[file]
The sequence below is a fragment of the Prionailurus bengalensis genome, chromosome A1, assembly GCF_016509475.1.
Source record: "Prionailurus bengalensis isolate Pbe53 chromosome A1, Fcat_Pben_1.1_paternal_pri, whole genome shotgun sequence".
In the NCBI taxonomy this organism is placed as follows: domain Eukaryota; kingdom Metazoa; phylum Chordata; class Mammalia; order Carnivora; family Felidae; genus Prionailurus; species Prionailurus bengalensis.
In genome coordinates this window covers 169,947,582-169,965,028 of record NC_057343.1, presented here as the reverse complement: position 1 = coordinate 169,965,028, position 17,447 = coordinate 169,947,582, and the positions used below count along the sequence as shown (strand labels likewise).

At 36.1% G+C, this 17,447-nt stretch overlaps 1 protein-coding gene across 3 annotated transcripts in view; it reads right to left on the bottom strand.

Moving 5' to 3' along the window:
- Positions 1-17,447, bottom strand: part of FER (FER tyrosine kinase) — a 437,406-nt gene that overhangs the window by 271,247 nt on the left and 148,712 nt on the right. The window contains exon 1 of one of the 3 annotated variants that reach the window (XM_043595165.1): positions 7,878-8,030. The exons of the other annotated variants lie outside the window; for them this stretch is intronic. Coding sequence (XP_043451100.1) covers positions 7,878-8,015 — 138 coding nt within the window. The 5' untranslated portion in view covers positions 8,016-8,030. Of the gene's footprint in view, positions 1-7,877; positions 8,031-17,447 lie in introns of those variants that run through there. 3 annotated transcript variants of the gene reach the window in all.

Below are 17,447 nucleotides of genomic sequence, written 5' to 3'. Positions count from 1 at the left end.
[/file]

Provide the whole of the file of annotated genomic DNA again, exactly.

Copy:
The sequence below is a fragment of the Prionailurus bengalensis genome, chromosome A1, assembly GCF_016509475.1.
Source record: "Prionailurus bengalensis isolate Pbe53 chromosome A1, Fcat_Pben_1.1_paternal_pri, whole genome shotgun sequence".
In the NCBI taxonomy this organism is placed as follows: domain Eukaryota; kingdom Metazoa; phylum Chordata; class Mammalia; order Carnivora; family Felidae; genus Prionailurus; species Prionailurus bengalensis.
In genome coordinates this window covers 169,947,582-169,965,028 of record NC_057343.1, presented here as the reverse complement: position 1 = coordinate 169,965,028, position 17,447 = coordinate 169,947,582, and the positions used below count along the sequence as shown (strand labels likewise).

At 36.1% G+C, this 17,447-nt stretch overlaps 1 protein-coding gene across 3 annotated transcripts in view; it reads right to left on the bottom strand.

Moving 5' to 3' along the window:
- Positions 1-17,447, bottom strand: part of FER (FER tyrosine kinase) — a 437,406-nt gene that overhangs the window by 271,247 nt on the left and 148,712 nt on the right. The window contains exon 1 of one of the 3 annotated variants that reach the window (XM_043595165.1): positions 7,878-8,030. The exons of the other annotated variants lie outside the window; for them this stretch is intronic. Coding sequence (XP_043451100.1) covers positions 7,878-8,015 — 138 coding nt within the window. The 5' untranslated portion in view covers positions 8,016-8,030. Of the gene's footprint in view, positions 1-7,877; positions 8,031-17,447 lie in introns of those variants that run through there. 3 annotated transcript variants of the gene reach the window in all.

Below are 17,447 nucleotides of genomic sequence, written 5' to 3'. Positions count from 1 at the left end.